From Chapter 6

Note:  If you haven’t already done so please read the Introduction to this book, first.  It will be helpful to better understand these sample chapter extracts.

The Comisario’s Band – Free To Go

At eight o’clock the following morning, the prisoners stirred in their cots as the jail door opened. It was Severo, looking rested in light blue jeans, a white long sleeve cotton shirt, black loafers and dark glasses.

“Relax, relax,” the Comisario said, signaling for the musicians to resume their positions. “I’ve come to talk to you.”

“That worries me right off the bat,” Frank yawned, rolling into a sitting position. “Listen, Commissioner, he continued bravely, “don’t give us any bull shit today, okay? Why the hell have you kept us here all this time? What do you want from us? What was all that crap with those kids yesterday?”

“Frank, let him speak,” Morey pleaded, rubbing his eyes, hoping Frank wouldn’t upset Severo as he always did.

“All right, all right,” the Comisario said, raising his voice. “I’m not a Commissioner! I’m a Comisario, but never mind, just call me Severo. “When I tell you what I want from you, you’ll know why I’ve kept you here this long.” Severo cleared his throat preparing himself for what he was about to say. “I want you to teach those kids you saw yesterday how to play music and create another Count Basie Band with them.”

“You want us to do what?” Frank yelled, sitting straight up on his cot, giving Severo a dangerous look.

“I said I want you to teach the kids you saw in the school room yesterday afternoon, how to play jazz music and I want you to create another Count Basie Band. That’s what I want from you.”

“I told you he was out of his fucking mind didn’t I?” Frank questioned the other musicians, glancing wildly around the cell. “Are you kidding, Severo?” He yelled, staring at the Comisario. “You gotta’ be kidding. Are you stoned? You really want us to… to… make a band out of a bunch of runny-nose kids? Ask us to fly to the moon, Severo. Ask us to swim the Atlantic.” Frank sat on the edge of his bunk and pulled on his tan, cotton shorts as he continued his outburst. Scat, lying on his back, studied the spider as he so often did when an argument presented itself. Morey lay face down, mumbling in his pillow, despondent as he so often was, and Charley hurried to the bathroom to brush his teeth, which he did twice a day, regardless of what surprises or arguments presented themselves.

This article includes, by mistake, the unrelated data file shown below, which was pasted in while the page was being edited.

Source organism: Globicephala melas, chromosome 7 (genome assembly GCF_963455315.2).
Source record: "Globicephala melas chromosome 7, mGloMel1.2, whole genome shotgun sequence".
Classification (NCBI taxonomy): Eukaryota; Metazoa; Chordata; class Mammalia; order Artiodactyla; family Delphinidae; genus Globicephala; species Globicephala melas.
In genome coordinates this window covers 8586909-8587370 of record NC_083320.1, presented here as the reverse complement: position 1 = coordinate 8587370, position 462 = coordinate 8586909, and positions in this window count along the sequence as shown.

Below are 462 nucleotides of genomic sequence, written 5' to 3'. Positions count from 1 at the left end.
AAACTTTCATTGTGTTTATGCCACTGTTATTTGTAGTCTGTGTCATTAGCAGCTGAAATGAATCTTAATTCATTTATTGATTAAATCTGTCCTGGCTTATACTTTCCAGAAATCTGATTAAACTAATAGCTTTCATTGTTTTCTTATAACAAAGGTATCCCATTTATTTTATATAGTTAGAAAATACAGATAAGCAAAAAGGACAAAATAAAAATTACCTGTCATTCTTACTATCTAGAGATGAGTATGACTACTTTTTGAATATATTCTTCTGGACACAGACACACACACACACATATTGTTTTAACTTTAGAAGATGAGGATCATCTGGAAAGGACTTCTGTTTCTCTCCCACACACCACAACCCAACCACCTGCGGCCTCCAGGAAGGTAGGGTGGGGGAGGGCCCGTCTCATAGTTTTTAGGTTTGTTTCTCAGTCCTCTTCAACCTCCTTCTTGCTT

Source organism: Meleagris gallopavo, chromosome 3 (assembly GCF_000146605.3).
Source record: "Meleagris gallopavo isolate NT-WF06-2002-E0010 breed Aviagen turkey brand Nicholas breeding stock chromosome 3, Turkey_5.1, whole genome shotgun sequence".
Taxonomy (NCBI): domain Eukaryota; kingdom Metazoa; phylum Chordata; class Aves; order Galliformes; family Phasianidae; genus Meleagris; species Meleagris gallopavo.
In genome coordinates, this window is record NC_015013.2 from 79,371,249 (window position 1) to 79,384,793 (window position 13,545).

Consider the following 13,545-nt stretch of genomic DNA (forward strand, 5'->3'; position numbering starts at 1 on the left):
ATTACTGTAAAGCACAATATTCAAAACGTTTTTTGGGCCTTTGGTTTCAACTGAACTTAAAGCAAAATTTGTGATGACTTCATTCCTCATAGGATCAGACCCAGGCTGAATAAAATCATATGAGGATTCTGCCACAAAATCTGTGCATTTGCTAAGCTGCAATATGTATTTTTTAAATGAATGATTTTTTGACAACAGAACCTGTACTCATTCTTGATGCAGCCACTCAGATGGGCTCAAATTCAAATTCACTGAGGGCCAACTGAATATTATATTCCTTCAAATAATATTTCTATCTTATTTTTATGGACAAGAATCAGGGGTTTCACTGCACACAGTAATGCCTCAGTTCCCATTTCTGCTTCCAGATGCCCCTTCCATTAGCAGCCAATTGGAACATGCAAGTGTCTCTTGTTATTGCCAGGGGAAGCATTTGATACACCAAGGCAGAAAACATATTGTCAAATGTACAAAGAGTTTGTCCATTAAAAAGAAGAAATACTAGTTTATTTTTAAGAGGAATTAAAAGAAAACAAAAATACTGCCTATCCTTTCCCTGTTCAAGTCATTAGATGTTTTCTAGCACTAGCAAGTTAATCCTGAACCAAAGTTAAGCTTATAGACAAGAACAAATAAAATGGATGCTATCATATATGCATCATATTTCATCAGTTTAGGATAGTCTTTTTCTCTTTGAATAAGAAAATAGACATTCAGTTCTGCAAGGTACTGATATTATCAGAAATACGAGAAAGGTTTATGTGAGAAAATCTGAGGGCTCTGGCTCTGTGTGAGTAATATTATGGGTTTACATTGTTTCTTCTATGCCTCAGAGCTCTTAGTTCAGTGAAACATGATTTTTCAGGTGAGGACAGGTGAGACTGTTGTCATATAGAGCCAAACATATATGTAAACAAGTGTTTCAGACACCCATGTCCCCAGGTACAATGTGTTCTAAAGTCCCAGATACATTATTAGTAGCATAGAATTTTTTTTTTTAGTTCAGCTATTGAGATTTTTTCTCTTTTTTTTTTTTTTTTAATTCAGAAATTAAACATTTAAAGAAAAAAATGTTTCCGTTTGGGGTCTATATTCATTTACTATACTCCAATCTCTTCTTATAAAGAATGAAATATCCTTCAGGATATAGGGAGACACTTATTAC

“You asked me what I want and I’m telling you, I want you to make real musicians of these kids. They have some talent but they need to be taught.” I know that they may never be as good as older experienced professional musicians of the big bands, but they are talented, eager and can learn to be as good and even better than any other school musicians, and even better than some so-called professionals.”

“We don’t know anything about these kids,” Frank insisted, nervously rubbing his sweaty chest, wanting a cigarette. “You may think they have talent, but we don’t know if they have any at all. We don’t know if they can blow their noses, let alone a horn. You’ve been stuck in this fucking desert too long, Severo. You need help. And, we can’t create another Count Basie Band. The Count Basie Road Band still exists.”

“But Bill Basie is dead” Severo argued, dragging a chair from his desk into the open cell, facing Frank.

“I know he’s dead,” Frank agreed sarcastically, shaking the metal cot frame he was sitting on, “but you can’t use any of his music arrangements if they aren’t registered under “public domain”. If they aren’t available to the general public, under public domain, no one can use the arrangements without permission from his estate. Permission has already been given to somebody else and the band still exists. It’s on the road working all the time.” Frank was angry. The vein in his forehead stood out and he was getting a headache. “Do you mean that you’ve kept us here in this hole all this time thinking that we’d do some stupid thing like form a lousy kid band? You’re out of your mind, man.” Frank jumped from his cot, and punched the dusty adobe wall, continuing to curse. “I can’t believe this,” he shouted. “I don’t think you realize what you’ve done, Severo.”

“What I’ve done?” Severo shouted, pacing around his chair, “What I’ve done?” he repeated. “What I’ve done is given you back your health. I’ve housed and fed you. You haven’t worked in a long time. You haven’t paid your rent for months, Frank. You have no credit rating. You’re in debt. I know all about you Frank. I’ve saved your rotten hides. That’s what I’ve done, Frank. I saved all four of your asses!”

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